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As Arizona tactics show, voter intimidation isn’t a ‘both sides’ issue

A GOP leader said there are "stories" of voter intimidation "on both sides of the aisle." In reality, there's no parallel to what we've seen in Arizona.


In theory, Arizona voters should be able to take advantage of ballot drop boxes for their convenience. In practice, it’s not quite working out that way, at least not statewide.

As we’ve discussed, far-right conspiracy theorists, fueled by weird lies, have begun monitoring the drop boxes, accusing random voters of suspected crimes for no reason, and photographing people and license plates. In one recent incident, police were called when two armed individuals were seen dressed in tactical gear outside a Mesa ballot drop box — not in response to actual wrongdoing, but because vigilantes thought it’d be a good idea to intimidate law-abiding Americans engaged in the most basic of civic duties.

Asked about such tactics on Sunday, Rep. Tom Emmer, the chair of the National Republican Congressional Committee, told CBS News’ Margaret Brennan, “Nobody should be intimidated when they’re exercising their most precious right to vote.” Asked specifically about incidents in Arizona, the Minnesota congressman added: “Again, no one should feel intimidated when they’re exercising their right to vote.”

Pressed further on whether the tactics being used in Arizona constitute voter intimidation, Emmer, clinging to the GOP’s go-to rhetorical life preserver, insisted, “You’ve got stories on both sides of the aisle.”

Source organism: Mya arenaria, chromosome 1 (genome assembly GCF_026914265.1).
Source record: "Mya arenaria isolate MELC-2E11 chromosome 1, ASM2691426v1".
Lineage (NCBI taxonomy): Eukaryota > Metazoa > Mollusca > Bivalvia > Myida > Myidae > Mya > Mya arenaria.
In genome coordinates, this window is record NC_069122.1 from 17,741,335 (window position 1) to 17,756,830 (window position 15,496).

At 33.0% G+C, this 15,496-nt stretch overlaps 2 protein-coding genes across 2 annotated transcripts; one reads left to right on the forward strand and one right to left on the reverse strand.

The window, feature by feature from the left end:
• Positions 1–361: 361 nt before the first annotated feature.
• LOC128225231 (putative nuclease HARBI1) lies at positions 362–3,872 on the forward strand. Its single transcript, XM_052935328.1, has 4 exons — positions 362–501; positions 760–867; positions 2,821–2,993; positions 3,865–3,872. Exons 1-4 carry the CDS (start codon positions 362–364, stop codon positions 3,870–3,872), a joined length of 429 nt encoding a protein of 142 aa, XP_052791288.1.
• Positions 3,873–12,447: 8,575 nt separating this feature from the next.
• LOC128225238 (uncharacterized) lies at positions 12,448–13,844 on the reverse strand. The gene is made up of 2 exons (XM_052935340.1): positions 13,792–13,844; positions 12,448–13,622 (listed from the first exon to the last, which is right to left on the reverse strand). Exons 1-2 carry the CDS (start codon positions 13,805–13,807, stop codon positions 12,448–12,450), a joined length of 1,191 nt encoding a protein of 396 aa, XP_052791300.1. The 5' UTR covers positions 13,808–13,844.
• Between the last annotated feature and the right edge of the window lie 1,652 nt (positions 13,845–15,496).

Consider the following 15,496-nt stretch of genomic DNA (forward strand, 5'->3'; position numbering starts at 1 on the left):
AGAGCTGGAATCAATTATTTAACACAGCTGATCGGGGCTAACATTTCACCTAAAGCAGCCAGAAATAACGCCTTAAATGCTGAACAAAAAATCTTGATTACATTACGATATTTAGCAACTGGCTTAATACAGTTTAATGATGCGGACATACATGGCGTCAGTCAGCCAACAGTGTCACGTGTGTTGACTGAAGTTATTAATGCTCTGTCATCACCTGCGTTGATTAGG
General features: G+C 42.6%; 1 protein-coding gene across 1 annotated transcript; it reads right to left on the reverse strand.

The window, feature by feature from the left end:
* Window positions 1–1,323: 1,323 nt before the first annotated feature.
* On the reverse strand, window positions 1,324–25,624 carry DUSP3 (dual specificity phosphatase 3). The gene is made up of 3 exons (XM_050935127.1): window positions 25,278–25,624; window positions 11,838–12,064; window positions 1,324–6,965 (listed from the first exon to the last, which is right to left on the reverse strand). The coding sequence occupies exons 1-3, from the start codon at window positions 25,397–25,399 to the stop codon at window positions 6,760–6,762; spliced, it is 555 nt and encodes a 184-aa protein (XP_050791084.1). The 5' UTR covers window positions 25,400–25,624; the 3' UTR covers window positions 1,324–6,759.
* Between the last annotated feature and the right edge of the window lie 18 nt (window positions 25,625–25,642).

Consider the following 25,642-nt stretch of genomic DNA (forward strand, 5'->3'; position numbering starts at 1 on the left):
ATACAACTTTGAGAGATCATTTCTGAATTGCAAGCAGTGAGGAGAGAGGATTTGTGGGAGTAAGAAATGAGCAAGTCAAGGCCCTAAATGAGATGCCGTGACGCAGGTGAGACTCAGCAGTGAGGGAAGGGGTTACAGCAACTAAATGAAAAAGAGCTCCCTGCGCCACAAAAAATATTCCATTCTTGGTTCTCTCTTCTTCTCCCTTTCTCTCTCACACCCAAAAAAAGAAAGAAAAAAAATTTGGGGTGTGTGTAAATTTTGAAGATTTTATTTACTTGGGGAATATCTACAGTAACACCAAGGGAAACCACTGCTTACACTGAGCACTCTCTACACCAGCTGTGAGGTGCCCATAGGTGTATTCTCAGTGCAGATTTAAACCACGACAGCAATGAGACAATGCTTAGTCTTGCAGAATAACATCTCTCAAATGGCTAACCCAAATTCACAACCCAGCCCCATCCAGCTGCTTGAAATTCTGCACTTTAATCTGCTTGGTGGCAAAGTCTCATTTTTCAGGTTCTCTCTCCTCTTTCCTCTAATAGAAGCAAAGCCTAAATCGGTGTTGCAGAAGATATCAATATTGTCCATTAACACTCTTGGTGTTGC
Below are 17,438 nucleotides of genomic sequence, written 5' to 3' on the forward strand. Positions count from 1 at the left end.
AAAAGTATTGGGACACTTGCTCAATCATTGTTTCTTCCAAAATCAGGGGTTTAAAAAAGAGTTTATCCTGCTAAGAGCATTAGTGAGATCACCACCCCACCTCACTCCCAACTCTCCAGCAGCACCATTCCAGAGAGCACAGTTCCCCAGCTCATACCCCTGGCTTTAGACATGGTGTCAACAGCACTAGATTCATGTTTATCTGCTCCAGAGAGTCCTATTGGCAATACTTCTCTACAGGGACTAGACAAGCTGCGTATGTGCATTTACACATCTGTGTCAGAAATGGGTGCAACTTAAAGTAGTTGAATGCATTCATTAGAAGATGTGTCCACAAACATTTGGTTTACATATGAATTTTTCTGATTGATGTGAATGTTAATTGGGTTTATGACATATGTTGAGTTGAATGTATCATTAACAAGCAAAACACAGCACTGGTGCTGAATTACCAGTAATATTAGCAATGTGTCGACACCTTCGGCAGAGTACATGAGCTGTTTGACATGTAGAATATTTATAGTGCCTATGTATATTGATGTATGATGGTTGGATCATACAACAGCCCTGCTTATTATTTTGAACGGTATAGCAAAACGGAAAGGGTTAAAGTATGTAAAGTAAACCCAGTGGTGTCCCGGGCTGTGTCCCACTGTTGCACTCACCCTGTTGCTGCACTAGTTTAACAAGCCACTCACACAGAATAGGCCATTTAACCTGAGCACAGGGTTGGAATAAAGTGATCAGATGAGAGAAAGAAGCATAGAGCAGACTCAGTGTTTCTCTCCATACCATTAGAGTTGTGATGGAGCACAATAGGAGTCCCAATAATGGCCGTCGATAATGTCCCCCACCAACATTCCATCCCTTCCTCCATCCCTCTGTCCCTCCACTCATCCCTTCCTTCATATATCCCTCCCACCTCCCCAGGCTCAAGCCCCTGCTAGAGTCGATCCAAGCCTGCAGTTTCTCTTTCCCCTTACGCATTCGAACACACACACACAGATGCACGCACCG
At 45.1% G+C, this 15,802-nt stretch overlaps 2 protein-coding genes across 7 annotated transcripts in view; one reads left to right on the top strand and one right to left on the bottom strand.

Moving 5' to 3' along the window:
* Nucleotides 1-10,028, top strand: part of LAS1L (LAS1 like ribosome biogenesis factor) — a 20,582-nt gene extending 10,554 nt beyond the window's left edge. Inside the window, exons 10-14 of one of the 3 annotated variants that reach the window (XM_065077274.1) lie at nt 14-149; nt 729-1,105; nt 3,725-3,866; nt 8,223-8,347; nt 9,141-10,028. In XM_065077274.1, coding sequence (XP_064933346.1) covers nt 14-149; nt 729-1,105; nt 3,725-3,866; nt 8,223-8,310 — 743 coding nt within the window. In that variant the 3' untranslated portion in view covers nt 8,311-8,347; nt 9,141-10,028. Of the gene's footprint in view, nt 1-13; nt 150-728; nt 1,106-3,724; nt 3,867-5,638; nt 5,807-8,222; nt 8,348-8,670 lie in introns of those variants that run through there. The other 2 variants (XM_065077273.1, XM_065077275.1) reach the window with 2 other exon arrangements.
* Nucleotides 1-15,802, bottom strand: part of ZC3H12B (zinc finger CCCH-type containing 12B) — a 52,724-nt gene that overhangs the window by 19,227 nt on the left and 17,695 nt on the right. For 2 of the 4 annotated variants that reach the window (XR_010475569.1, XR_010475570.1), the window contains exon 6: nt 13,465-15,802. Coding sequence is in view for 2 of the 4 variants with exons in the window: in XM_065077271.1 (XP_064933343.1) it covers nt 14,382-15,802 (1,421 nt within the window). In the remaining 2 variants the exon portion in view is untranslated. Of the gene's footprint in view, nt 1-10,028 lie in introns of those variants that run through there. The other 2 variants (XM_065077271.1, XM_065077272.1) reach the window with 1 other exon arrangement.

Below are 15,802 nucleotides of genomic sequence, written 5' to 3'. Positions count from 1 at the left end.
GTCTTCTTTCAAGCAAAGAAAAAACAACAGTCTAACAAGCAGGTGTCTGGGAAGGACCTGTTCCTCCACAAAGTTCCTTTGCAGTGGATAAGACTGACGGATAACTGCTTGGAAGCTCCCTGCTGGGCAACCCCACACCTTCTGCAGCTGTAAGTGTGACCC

If that were true, it might be a compelling response. If there were “stories” about far-left operatives, motivated by ridiculous conspiracy theories, harassing voters and photographing license plates for no reason, Emmer might very well have a legitimate point.

But since those “stories” don’t appear to exist, the Republican leader’s effort to turn this mess into the latest “both sides” controversy was ridiculous.

As for the legal effort to address the far-right tactics in Arizona, The New York Times reported:

The Justice Department has weighed in on the debate over election activists who have been stationing themselves — at times with guns — near ballot boxes in Arizona, saying that their activity may not be constitutionally protected if it has the potential to intimidate voters.

The League of Women Voters of Arizona brought the case last week, targeting two conservative organizations that have taken the lead in rounding up activists to “monitor” ballot drop boxes.

On Friday, the League of Women Voters of Arizona asked a federal district court for an injunction against those groups. U.S. District Court Judge Michael Liburdi — a Federalist Society member appointed by Donald Trump and confirmed by Senate Republicans — refused to issue an injunction, ruling that the far-right groups’ tactics were protected by the First Amendment.

The Justice Department formally argued yesterday that Liburdi had this backward.

“The First Amendment does not protect individuals’ right to assemble to engage in voter intimidation or coercion,” Kristen Clarke, the assistant attorney general for civil rights, wrote in a brief filed on Monday in U.S. District Court in Phoenix. “Nor does it transform an unlawful activity for one individual — voter intimidation — into a permissible activity simply because multiple individuals have assembled to engage in it.”

The Ninth Circuit Court of Appeals is weighing an emergency appeal to Liburdi’s ruling. Watch this space.

Follow our 2022 midterm elections live blog at beginning Nov. 7 for the latest results, news and expert analysis in real time.